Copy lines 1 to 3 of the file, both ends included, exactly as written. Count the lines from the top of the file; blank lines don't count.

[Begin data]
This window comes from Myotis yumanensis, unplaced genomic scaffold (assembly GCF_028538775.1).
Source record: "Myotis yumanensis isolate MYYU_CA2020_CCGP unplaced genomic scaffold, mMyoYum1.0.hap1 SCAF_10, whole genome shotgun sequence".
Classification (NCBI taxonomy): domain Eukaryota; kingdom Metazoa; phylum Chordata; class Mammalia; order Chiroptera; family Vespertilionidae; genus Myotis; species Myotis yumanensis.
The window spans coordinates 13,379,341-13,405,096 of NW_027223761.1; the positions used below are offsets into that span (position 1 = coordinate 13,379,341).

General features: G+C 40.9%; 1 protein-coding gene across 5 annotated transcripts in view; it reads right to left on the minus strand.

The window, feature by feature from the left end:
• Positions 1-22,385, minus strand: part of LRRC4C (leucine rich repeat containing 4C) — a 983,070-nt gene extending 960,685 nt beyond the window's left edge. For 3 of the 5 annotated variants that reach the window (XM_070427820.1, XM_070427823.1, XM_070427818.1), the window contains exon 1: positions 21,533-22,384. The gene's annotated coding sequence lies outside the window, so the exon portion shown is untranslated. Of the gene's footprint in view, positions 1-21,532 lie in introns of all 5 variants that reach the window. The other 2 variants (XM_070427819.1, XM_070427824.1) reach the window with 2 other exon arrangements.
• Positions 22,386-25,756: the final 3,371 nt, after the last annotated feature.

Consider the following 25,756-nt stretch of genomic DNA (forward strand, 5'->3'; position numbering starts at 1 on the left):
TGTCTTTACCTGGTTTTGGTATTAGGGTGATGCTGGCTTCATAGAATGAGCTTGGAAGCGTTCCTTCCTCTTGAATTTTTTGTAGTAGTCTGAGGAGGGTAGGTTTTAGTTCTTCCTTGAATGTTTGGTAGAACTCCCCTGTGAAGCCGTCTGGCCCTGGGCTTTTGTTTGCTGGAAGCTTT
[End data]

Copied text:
This window comes from Myotis yumanensis, unplaced genomic scaffold (assembly GCF_028538775.1).
Source record: "Myotis yumanensis isolate MYYU_CA2020_CCGP unplaced genomic scaffold, mMyoYum1.0.hap1 SCAF_10, whole genome shotgun sequence".
Classification (NCBI taxonomy): domain Eukaryota; kingdom Metazoa; phylum Chordata; class Mammalia; order Chiroptera; family Vespertilionidae; genus Myotis; species Myotis yumanensis.